The art of mosaic began in the Greek world around the 4th C BCE and reached Israel during the Hellenistic period. It continued to develop and by the end of the Second Temple and Roman periods simple, plain and geometric mosaics became more ornate, complex with representations of flora and fauna, people, instruments, religious symbols. It became the chief means of paving public buildings, private homes, bath houses, churches and synagogues.

Mosaic floor

Places Nearby

Take the cutoff to Maale Adumim to visit the Martyrius monastery (there is a combined entrance ticket; note you need to phone in advance), the largest in the Judean desert. Inside the complex the main church was paved with colorful mosaics in geometric patterns interspersed with pictures of animals; the refectory floor, discovered intact, is covered with mosaics in geometrical designs and the kitchen was also paved with mosaics.

On the opposite side of the road along Wadi Qelt visit one of Herod’s fortresses, named after his mother, Cypros. There are 2 bath houses with remains of mosaic floors.

If you are planning a trip down to the Dead Sea and Ein Gedi don’t forget to take a few minutes to check out the mosaic floor in the synagogue (your entrance ticket to the nature reserve is good for the antiquities park). The synagogue has a detailed 18 line inscription in Hebrew and Aramaic including the 12 signs of the zodiac (indicated by their names but not depicted graphically as in most other synagogues of the same period, eg. Tiberia, Bet Alfa, Tzippori). The central hall has 4 birds within a medallion, peacocks grasping a bunch of grapes, a menora and geometric patterns.

Ein Gedi

Ein Gedi-waterfalls and pools

Ein Gedi (literally Spring of the Goats, refers to Nubian Ibex that come to the spring to drink) is an oasis in the Judean desert along the western shore of the Dead Sea. Here are two hikes (each about 5 km) in the Ein Gedi reserve that are perfect for families, Nahal David and Nahal Arugot.
On entering the reserve follow the marked the path and after about 15 minutes of easy walking we’ll reach the first waterfall, Mapal Shulamit that cascades 30 meters down the rock to a pool below. After a refreshing dip we’ll continue to a fork in the trail, we’ll take the steeper one on the right (the other path would take us back to the entrance) to the Shulamit spring and from there above the wadi to the Dudim cave. Retracing our steps we’ll continue to the Ein Gedi spring and beside it the flour mill. From there we can walk to the ruins of the Chalcolithic temple (3500 BCE), one of the oldest remains of human settlement in the Judean desert. We’ll descend through a cranny along a dry canyon to discover a 50 meter high waterfall and a great view of Nahal David and the Dead Sea beyond.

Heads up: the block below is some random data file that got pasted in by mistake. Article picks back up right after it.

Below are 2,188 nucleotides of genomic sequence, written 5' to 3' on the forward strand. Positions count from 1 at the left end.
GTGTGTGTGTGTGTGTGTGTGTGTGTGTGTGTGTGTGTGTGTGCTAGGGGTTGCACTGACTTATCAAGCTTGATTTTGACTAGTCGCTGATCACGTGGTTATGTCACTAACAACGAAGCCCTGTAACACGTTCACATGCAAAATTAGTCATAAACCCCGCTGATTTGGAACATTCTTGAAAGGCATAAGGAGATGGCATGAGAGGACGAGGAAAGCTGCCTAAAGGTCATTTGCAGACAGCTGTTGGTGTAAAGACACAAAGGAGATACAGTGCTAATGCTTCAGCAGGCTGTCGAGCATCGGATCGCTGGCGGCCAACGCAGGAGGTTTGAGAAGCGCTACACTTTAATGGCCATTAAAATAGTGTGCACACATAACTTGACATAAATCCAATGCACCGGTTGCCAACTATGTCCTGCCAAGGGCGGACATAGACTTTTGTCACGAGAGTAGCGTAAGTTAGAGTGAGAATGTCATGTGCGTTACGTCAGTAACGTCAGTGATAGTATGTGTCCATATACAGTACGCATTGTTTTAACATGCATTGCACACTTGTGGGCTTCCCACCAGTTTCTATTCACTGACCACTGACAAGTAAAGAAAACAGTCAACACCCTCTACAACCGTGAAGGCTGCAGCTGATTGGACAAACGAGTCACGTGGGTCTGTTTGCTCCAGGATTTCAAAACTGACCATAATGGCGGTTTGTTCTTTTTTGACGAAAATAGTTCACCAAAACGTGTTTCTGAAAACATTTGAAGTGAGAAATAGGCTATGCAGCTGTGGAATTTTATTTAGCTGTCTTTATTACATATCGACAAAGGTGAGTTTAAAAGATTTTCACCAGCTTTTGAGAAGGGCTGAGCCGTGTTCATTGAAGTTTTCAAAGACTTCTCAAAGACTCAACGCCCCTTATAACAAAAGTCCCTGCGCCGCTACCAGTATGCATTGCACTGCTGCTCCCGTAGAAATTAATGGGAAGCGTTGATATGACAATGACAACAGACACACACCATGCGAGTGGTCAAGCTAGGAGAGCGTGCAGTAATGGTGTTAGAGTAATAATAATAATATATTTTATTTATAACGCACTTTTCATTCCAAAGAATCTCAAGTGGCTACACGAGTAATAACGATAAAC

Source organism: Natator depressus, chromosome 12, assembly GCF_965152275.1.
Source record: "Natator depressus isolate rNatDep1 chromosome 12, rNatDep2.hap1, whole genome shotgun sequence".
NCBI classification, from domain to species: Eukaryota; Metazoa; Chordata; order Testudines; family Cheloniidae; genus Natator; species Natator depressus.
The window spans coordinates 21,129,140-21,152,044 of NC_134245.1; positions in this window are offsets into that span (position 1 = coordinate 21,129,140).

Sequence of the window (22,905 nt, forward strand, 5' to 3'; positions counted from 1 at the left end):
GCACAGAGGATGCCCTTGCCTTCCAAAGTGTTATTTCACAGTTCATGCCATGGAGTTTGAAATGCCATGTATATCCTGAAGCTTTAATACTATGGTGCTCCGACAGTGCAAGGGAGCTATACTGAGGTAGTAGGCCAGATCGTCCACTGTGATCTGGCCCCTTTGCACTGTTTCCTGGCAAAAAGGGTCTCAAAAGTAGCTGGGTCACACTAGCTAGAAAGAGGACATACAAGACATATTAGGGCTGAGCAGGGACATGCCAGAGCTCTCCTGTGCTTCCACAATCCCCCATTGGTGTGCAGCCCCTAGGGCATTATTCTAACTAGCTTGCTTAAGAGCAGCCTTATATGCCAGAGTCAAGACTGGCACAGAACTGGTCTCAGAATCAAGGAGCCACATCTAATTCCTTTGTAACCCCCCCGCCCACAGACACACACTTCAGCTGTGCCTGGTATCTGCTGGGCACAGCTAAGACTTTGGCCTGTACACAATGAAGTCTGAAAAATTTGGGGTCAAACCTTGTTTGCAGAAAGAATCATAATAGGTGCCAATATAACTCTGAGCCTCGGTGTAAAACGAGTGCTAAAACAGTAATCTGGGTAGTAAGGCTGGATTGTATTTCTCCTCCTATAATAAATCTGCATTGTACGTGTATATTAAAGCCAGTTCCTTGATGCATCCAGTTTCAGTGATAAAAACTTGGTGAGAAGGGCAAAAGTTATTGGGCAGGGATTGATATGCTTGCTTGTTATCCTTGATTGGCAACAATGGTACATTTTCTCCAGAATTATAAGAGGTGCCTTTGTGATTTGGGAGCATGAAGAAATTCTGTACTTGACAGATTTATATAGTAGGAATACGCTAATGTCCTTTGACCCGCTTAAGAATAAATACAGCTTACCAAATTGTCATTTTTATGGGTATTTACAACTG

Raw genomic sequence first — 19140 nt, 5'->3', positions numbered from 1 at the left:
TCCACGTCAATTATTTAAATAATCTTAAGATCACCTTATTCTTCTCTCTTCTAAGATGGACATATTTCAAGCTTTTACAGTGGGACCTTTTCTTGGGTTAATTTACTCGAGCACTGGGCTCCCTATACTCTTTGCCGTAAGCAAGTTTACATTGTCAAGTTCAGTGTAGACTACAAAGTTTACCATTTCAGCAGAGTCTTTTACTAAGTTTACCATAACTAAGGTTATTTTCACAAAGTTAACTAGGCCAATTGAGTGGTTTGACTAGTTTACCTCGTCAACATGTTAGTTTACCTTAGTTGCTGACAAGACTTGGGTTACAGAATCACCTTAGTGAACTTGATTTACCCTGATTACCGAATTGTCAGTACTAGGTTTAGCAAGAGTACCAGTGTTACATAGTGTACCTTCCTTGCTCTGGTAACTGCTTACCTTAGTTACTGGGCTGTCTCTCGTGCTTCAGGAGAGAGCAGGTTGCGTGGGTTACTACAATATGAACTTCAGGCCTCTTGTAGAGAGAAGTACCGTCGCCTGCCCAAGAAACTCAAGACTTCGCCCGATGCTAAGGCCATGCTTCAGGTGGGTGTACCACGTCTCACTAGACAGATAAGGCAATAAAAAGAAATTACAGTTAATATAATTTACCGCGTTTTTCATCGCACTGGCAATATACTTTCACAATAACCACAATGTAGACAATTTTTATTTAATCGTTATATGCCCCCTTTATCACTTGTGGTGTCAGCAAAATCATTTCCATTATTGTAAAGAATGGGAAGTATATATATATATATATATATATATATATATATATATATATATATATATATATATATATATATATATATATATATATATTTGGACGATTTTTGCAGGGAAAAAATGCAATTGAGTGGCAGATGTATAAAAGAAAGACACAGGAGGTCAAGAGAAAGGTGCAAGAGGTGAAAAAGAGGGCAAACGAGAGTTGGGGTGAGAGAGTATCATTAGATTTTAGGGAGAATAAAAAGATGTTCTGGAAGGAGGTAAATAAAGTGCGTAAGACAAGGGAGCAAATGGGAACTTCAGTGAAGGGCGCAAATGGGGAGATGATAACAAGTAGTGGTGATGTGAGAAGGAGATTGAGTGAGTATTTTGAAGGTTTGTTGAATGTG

Ein Gedi-Nahal DavidAccording to the Roman historian Pliny the Elder the area of Ein Gedi was settled during the Second Temple period by a Jewish ascetic sect called the Essenes. The archaeological evidence uncovered by Hirschfeld suggests that they lived   near the spring where he found more than 20 tiny stone cells and two pools, one for irrigation and one a miqve or ritual bath. Pottery shards date it to the first century BCE.

The second hike starts from Tel Goren along the Nahal Arugot river bed past acacia trees and salvadora to a large pool used for irrigation of crops like balsam; the pool was filled by a channel that brought runoff from the wadi. Continuing we will pass reeds, maidenhead ferns, willow and poplar; we may see a rare orchid called Ben Horesh. A little farther the wadi narrows to a steep walled canyon at whose end is a waterfall and pool.
Excavations at Tel Goren by Mazar of the Hebrew University in  the 1960s show that the site was settled in the Israelite period and functioned as a royal estate for growing dates of the now extinct Judean palm Phoenix dactylifera, considered uniquely medicinal. Balsam was grown for the production of perfume (in Hebrew, afarsimon).
The Romans were interested in the production of balsam perfume; Mark Anthony confiscated the groves from Herod and gave them to Cleopatra. After their deaths, Herod was able to lease them back. During the Great Revolt, the Jews uprooted the groves so they would not fall into the hands of the Romans.
Excavations have revealed a small Jewish village and a synagogue from the 4th century with a beautiful mosaic floor. Written in Hebrew and Aramaic,  inscriptions list the signs of the zodaic and months of the year (later displayed graphically in mosaic floors in synagogues in Bet Alpha and Tiberius) and the expression “Peace unto Israel” (also found in the ancient synagogue in Jericho) and a dire warning at the end: “whoever reveals the secret of the town to the Gentiles – He whose eyes range through the whole earth and who sees hiddens things, He will set his face on that man and on his seed and will uproot him from under the heavens.” The secret seems to be the production of perfume from balsam.

En Feshka pondThe other natural source of fresh water in the Judean desert is Ein Feshka 30 km to the north of Ein Gedi. The lowest nature reserve in the world consists of 3 parts of which one is closed to visitors except research scientists who are studying the desert. The public part includes a small archaeological site from the Second Temple period and pools of fresh water, picnic tables and facilities for the enjoyment of visitors. The closed reserve is 1500 dunams (370 acres) that can only be visited with an authorized guide like me. It’s incredible to find a large freshwater pond with fish, shaded by trees in the middle of the desert next to the Dead Sea.